Paul supported this idea by pointing out that the Gentiles were being filled with the Holy Spirit when they first believed in Christ, not after they had become Torah observant:

The Lion and/or the Lamb

On Sunday evening at church, we sang the Bethel song ‘He’s coming on the clouds’ (by Brenton Brown,Brian Johnson and Leeland Mooring). Actually, everyone else sang it - I can’t. Sometimes, something about a song leaves me feeling uneasy. This song, in particular, ‘sticks in my craw’. Why? Well, let’s see shall we? We’ll start by reading some of the lyrics.

"He's coming on the clouds
Kings and kingdoms will bow down
Every chain will break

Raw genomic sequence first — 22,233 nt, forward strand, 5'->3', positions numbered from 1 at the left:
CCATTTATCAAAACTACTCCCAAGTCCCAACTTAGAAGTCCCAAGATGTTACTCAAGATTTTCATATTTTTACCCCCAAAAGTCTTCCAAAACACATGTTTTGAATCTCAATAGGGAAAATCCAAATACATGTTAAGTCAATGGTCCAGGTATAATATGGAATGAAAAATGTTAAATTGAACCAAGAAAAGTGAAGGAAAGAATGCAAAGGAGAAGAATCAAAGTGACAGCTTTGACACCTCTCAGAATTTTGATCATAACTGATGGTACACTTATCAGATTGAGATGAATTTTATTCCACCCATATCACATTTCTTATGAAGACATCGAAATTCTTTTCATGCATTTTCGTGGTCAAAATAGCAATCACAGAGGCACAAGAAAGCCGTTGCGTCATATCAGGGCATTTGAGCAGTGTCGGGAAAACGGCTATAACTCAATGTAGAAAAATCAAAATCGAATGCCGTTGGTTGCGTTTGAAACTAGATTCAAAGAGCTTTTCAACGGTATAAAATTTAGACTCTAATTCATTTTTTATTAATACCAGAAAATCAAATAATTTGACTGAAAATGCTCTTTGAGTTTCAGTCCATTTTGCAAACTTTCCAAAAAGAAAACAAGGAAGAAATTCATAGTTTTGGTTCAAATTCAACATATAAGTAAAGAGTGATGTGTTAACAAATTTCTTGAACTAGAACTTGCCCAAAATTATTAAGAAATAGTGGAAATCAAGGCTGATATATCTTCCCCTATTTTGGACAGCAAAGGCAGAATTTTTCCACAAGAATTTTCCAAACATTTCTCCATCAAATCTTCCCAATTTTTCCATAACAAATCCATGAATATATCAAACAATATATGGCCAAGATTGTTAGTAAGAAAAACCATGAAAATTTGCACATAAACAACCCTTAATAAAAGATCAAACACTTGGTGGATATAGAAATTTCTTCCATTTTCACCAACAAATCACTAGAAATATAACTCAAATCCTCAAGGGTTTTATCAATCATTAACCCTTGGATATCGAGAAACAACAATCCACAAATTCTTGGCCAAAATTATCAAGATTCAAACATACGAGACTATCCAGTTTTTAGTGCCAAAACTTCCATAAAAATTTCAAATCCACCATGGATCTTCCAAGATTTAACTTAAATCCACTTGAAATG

As broken hearts declare His praise
For who can stop the Lord Almighty?

Our God is the Lion, the Lion of Judah
He's roaring with power and fighting our battles
And every knee will bow before Him…"

Some of it is very good, but I have a problem with the first lines of the chorus:

"Our God is the Lion, the Lion of Judah
He's roaring with power and fighting our battles"

The Jewish nation, in the first century AD, was oppressed by the Romans, and groaning for ‘rescue’ - they longed for a messiah who would come in and, with fire and sword, liberate them from Rome’s grip: they wanted a lion - they wanted ‘right-handed power’. Instead, they got Jesus. Almost universally, they failed to recognise Jesus for what He was - even His disciples didn’t really ‘get’ him.

God is Love, Part 27